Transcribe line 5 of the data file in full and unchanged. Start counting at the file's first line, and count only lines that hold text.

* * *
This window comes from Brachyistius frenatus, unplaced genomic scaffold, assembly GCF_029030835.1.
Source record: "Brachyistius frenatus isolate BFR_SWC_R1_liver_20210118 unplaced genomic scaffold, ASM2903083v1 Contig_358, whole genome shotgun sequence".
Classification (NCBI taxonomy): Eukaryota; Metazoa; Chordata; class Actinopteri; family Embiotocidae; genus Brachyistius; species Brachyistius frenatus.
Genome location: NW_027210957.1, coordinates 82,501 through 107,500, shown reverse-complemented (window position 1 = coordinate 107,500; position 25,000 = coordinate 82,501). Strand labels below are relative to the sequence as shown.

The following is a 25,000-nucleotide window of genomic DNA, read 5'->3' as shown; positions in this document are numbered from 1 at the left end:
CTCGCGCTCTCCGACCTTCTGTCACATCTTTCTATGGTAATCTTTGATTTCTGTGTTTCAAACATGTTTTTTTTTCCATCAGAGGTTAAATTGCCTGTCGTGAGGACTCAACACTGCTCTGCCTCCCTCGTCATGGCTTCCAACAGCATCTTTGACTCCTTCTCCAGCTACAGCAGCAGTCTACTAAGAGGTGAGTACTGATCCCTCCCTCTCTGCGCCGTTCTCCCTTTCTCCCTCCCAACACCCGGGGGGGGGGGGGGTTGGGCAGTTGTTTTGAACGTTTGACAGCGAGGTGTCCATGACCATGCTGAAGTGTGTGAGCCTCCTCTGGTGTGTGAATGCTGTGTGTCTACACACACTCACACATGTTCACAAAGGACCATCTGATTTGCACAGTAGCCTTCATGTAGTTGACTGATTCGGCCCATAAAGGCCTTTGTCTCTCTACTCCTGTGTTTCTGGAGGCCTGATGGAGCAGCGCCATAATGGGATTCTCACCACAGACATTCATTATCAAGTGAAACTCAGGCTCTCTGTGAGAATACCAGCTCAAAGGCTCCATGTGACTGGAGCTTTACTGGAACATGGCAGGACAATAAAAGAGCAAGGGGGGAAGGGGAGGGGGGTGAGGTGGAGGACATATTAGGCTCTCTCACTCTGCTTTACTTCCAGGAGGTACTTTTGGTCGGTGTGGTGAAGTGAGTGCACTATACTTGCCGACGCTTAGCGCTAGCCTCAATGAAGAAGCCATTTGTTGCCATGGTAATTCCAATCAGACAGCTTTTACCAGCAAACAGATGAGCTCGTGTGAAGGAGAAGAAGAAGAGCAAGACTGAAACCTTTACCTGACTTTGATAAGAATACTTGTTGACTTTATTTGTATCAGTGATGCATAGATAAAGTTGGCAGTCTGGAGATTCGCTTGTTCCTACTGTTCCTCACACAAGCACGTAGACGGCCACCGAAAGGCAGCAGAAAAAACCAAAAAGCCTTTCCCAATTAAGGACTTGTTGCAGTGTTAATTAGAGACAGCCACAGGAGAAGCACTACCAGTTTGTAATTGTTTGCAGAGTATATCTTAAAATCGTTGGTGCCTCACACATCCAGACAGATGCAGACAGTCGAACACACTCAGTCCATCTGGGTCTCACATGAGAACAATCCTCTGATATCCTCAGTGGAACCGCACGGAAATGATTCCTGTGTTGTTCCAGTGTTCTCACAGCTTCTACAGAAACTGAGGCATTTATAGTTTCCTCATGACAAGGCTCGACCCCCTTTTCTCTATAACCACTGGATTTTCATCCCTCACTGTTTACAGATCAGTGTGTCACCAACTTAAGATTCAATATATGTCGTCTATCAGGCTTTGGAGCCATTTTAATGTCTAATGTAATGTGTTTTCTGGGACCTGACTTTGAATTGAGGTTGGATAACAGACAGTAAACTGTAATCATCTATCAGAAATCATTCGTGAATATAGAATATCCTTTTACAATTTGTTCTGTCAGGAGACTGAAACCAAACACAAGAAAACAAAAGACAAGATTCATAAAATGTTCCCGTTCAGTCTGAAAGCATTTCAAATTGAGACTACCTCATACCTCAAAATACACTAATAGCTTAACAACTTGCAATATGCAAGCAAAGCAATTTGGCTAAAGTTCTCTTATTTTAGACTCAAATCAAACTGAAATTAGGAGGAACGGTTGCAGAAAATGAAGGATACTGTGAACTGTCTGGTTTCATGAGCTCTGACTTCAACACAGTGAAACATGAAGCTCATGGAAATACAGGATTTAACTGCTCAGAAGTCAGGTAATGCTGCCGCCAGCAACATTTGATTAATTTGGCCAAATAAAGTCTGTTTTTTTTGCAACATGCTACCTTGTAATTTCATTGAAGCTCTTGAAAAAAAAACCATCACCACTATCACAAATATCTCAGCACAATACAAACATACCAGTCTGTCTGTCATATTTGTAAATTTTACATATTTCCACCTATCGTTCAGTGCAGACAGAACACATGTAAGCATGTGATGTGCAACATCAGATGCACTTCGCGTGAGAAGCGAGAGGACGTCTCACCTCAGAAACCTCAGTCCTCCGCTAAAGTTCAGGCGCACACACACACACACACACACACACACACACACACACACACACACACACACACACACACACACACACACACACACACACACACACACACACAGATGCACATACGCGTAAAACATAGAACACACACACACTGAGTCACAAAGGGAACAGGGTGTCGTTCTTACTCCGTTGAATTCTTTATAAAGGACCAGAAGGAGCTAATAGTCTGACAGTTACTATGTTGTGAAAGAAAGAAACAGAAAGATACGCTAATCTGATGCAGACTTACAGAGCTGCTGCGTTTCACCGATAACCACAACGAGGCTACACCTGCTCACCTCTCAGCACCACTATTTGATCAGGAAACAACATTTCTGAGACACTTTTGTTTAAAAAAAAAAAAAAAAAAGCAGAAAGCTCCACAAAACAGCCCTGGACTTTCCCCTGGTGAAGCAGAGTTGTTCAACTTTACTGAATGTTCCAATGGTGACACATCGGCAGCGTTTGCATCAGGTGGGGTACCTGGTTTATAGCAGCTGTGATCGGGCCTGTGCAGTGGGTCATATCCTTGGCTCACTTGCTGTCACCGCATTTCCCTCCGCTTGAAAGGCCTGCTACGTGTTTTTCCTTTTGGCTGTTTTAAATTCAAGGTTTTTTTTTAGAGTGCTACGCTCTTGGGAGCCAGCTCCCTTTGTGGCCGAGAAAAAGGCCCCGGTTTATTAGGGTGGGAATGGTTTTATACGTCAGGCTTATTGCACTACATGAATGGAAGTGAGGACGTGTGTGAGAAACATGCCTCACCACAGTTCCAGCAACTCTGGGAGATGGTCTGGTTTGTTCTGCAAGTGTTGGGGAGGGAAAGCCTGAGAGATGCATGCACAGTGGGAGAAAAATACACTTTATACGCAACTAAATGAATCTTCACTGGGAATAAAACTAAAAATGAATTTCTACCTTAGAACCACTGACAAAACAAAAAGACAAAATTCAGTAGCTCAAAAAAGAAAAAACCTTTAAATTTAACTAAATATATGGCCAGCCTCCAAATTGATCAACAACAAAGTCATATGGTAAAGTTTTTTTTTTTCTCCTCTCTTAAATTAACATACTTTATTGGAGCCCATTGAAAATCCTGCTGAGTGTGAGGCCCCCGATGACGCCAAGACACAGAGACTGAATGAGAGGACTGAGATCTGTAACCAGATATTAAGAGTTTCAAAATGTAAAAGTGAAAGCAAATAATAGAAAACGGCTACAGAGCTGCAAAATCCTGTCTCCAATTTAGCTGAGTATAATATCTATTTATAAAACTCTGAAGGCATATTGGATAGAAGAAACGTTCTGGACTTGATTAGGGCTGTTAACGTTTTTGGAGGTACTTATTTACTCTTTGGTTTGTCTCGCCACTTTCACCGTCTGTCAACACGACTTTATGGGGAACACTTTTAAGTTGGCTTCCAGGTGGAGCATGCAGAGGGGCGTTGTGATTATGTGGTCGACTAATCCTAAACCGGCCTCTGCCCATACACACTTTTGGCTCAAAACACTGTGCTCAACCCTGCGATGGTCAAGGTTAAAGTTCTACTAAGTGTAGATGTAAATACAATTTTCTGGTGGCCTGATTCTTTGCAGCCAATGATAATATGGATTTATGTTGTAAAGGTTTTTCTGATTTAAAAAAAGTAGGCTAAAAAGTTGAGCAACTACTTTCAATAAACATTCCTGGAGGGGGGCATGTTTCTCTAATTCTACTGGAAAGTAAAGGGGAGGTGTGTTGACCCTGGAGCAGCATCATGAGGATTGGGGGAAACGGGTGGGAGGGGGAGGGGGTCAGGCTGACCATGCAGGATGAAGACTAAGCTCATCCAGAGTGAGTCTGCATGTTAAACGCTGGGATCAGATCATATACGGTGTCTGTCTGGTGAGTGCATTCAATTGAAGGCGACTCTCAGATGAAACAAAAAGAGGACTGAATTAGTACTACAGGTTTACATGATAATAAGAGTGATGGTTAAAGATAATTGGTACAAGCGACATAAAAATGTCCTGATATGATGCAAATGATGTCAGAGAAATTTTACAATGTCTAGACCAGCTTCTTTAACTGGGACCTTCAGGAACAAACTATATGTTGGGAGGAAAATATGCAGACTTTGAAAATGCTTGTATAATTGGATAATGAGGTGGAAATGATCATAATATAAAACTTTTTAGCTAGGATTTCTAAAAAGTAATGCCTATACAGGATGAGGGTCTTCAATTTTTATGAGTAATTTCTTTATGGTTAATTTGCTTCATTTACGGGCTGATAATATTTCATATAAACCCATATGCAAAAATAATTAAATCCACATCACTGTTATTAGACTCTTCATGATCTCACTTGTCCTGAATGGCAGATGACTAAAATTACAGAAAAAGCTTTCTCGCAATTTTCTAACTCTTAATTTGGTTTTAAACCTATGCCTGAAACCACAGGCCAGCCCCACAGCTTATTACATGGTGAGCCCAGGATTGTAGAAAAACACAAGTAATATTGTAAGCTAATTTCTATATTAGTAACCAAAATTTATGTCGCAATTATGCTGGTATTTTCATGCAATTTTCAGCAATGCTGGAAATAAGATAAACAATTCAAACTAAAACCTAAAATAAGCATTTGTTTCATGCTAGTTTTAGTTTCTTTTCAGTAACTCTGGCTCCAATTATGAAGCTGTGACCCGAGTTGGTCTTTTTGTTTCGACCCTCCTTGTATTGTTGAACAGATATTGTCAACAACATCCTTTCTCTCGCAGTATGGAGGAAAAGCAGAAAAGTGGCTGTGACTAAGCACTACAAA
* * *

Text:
The following is a 25,000-nucleotide window of genomic DNA, read 5'->3' as shown; positions in this document are numbered from 1 at the left end: